Molokai Mele Album Wins Na Hoku Hanohano
By Catherine Cluett Pactol | Editor
When University of Hawaii music professor Dr. Keola Donaghy arrived on Molokai in 2019 to teach a first-ever two-year Academic Subject Certificate in Hawaiian Music to Molokai students, only four participants had registered for the class. He said he almost decided to cancel the trip. But when he walked into the classroom at the UH Maui College, Molokai campus, 12 individuals greeted him.
“I asked them, ‘Why didn’t you folks sign up for the class? We almost didn’t come.’”
One of the students, a Hawaiian woman who turned out to be Molokai’s Kau’i Kapuni Manera, bluntly replied, “We didn’t think you would actually come. Now that you’re here, tell us about the program,” he recalled with a chuckle.
After spending that evening sharing mele and playing music together, all 12 students had registered for the course.
Three years later, an album they produced, with music many of them composed themselves, won a Na Hoku Hanohano award. Last Saturday, at Festivals of Aloha, the group performed for the first time since the class ended, and the group was presented with their trophy.
“Who would have thought that a mele class from Molokai would win such a prestigious award?” said Manera. “I’m just happy that we have a new generation of composers composing new material to sing and play Hawaiian music… the class was awesome.”
Those who joined the course that first day “found collective strength” to face the challenges over the next two years. The group remained intact through the pandemic, through a transition to virtual learning, and met again when it was safe to record their compilation CD, called “Awaiaulu ‘Ia E Ke Aloha No Molokai” (Bound Together By Love For Molokai). It features nine recordings, seven of which are original compositions by the students: Manera, Natalie Sambajon, Kelly Kaawa Richardson, Lehiwahiwa Ritte, Valerie Temahaga, Po’okela Napoleon, Keakaokalani Kaiama, Donald Pelekai, Jr., and Shaye Lauifi.
“It was really difficult during the pandemic, we didn’t really get to do any kind of public performances…” said Donaghy on stage last Saturday. “But I hope you folks are as proud of all these students as I am, because they really endured for two years… made it to Maui to a recording studio to complete the album and the fruit of our labor, this is their Na Hoku Hanohano award and it’s going to be proudly displayed at the Molokai Education Center.”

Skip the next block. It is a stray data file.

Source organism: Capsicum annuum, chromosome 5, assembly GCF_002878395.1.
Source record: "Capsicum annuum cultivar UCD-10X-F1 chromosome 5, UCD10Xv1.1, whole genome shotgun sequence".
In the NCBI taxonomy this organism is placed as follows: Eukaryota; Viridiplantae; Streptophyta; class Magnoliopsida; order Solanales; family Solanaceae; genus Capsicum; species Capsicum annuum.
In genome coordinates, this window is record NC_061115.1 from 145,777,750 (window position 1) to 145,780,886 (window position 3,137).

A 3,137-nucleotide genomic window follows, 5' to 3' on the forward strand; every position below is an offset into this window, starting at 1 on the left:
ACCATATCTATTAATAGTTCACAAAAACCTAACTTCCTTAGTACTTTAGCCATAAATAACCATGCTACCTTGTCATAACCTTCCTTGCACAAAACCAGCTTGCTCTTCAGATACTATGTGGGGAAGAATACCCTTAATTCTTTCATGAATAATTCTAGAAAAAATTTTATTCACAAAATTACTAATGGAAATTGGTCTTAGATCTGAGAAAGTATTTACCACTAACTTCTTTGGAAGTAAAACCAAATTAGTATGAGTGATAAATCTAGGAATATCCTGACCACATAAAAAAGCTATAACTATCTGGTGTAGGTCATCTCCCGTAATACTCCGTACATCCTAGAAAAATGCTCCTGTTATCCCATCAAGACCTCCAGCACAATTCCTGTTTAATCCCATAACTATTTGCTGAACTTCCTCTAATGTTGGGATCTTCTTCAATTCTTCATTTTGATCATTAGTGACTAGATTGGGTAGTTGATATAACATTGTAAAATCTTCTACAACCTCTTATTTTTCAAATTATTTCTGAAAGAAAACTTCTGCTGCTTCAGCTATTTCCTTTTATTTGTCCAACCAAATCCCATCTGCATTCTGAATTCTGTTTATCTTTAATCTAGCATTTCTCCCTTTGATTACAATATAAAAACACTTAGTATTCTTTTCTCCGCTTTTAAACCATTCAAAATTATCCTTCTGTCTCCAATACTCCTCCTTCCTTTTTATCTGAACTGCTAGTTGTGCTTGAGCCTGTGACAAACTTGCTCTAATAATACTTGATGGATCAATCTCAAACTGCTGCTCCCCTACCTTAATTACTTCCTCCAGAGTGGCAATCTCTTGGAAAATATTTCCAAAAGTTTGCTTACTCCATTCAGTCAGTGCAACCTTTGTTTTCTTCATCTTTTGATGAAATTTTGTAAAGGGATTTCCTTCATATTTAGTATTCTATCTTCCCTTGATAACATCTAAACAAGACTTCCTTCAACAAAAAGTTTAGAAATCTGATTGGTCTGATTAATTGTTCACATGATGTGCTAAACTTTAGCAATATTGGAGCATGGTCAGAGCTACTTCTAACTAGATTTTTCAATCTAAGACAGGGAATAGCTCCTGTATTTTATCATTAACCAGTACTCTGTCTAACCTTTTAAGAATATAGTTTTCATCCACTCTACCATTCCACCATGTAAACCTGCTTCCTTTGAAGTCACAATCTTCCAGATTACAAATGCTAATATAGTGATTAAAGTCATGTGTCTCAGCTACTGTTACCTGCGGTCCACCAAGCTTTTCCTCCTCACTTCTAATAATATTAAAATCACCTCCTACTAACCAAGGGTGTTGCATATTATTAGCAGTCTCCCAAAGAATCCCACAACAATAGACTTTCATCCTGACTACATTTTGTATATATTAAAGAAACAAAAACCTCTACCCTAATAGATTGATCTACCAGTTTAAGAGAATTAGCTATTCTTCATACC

UH’s Institute of Hawaiian Music mentors and trains aspiring musicians, offering its first class on Molokai, Applied Hawaiian Music, in the fall of 2019. The two-year certificate includes classes in Hawaiian music, language, and culture, music theory and technology, as well as an applied music class where students work directly with Hawaiian music artists and other industry professionals.
“This project, like many others, was nearly ended by the COVID-19 pandemic of 2020 and 2021. During those trying times, the bonds that had been created between faculty, staff and students were tested, but never failed,” the CD description relates. “Everyone had other important responsibilities to attend to, but they found a collective strength in coming together through music. The experience created “he lei pili pa’a hemo ‘ole” — a lei firmly bound and never to be broken.”
The students ranged in age from 17 to mid-60s, many whom are working professionals, teachers, full-time students, as well as several aspiring to become professional musicians, according to Donaghy, who said he lived on Molokai in the early 1980s as a police officer.
Napoleon said with not many music programs at Molokai’s college campus, “we’re really lucky to have any music program at the school, but this one was really special.”
“Everyone pretty much wrote their own songs… it was personal,” explained Napoleon. “I’m just really grateful.…”
Both the class itself and their mele was personal for everyone involved.
“Personally it meant a lot to me, to all of us,” said Donaghy. “I think all of us in the class developed a very special bond over the course of the class, growing together, and in particular supporting each other during the covid lockdown. Of course, I’m very aware of Molokai’s rich musical heritage, and I think even being nominated for the Na Hoku Hanohano Award speaks to the level of musical talent that is found on the island. Winning it meant that much more, I know the students are incredibly proud of the project, as I am.”